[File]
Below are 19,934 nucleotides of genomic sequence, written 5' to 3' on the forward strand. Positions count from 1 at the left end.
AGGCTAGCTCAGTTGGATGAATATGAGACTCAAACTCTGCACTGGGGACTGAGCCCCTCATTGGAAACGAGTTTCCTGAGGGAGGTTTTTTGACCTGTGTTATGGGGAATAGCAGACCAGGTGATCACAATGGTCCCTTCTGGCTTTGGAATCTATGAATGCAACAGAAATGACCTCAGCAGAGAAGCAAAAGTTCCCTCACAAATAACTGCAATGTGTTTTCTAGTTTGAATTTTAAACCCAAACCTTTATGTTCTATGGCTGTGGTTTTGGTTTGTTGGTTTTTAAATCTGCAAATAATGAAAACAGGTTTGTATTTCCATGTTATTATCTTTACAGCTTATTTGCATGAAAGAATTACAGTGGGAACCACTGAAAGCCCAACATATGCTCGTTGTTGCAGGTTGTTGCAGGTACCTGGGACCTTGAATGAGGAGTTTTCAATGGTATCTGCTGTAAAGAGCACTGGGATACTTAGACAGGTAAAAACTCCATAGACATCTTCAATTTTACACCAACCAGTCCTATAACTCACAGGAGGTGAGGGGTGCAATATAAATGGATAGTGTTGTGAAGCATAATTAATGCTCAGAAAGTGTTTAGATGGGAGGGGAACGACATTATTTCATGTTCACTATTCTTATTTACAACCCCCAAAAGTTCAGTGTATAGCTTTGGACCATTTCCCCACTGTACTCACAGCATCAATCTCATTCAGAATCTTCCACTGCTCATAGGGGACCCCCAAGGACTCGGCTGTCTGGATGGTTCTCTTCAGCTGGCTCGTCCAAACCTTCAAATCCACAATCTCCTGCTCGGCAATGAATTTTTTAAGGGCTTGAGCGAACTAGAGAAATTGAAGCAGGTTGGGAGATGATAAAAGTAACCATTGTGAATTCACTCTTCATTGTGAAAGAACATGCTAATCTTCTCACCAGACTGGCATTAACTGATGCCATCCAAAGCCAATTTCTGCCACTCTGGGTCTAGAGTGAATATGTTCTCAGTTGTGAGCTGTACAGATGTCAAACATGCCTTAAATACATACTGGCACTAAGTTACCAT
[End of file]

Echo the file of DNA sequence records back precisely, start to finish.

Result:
Below are 19,934 nucleotides of genomic sequence, written 5' to 3' on the forward strand. Positions count from 1 at the left end.
AGGCTAGCTCAGTTGGATGAATATGAGACTCAAACTCTGCACTGGGGACTGAGCCCCTCATTGGAAACGAGTTTCCTGAGGGAGGTTTTTTGACCTGTGTTATGGGGAATAGCAGACCAGGTGATCACAATGGTCCCTTCTGGCTTTGGAATCTATGAATGCAACAGAAATGACCTCAGCAGAGAAGCAAAAGTTCCCTCACAAATAACTGCAATGTGTTTTCTAGTTTGAATTTTAAACCCAAACCTTTATGTTCTATGGCTGTGGTTTTGGTTTGTTGGTTTTTAAATCTGCAAATAATGAAAACAGGTTTGTATTTCCATGTTATTATCTTTACAGCTTATTTGCATGAAAGAATTACAGTGGGAACCACTGAAAGCCCAACATATGCTCGTTGTTGCAGGTTGTTGCAGGTACCTGGGACCTTGAATGAGGAGTTTTCAATGGTATCTGCTGTAAAGAGCACTGGGATACTTAGACAGGTAAAAACTCCATAGACATCTTCAATTTTACACCAACCAGTCCTATAACTCACAGGAGGTGAGGGGTGCAATATAAATGGATAGTGTTGTGAAGCATAATTAATGCTCAGAAAGTGTTTAGATGGGAGGGGAACGACATTATTTCATGTTCACTATTCTTATTTACAACCCCCAAAAGTTCAGTGTATAGCTTTGGACCATTTCCCCACTGTACTCACAGCATCAATCTCATTCAGAATCTTCCACTGCTCATAGGGGACCCCCAAGGACTCGGCTGTCTGGATGGTTCTCTTCAGCTGGCTCGTCCAAACCTTCAAATCCACAATCTCCTGCTCGGCAATGAATTTTTTAAGGGCTTGAGCGAACTAGAGAAATTGAAGCAGGTTGGGAGATGATAAAAGTAACCATTGTGAATTCACTCTTCATTGTGAAAGAACATGCTAATCTTCTCACCAGACTGGCATTAACTGATGCCATCCAAAGCCAATTTCTGCCACTCTGGGTCTAGAGTGAATATGTTCTCAGTTGTGAGCTGTACAGATGTCAAACATGCCTTAAATACATACTGGCACTAAGTTACCAT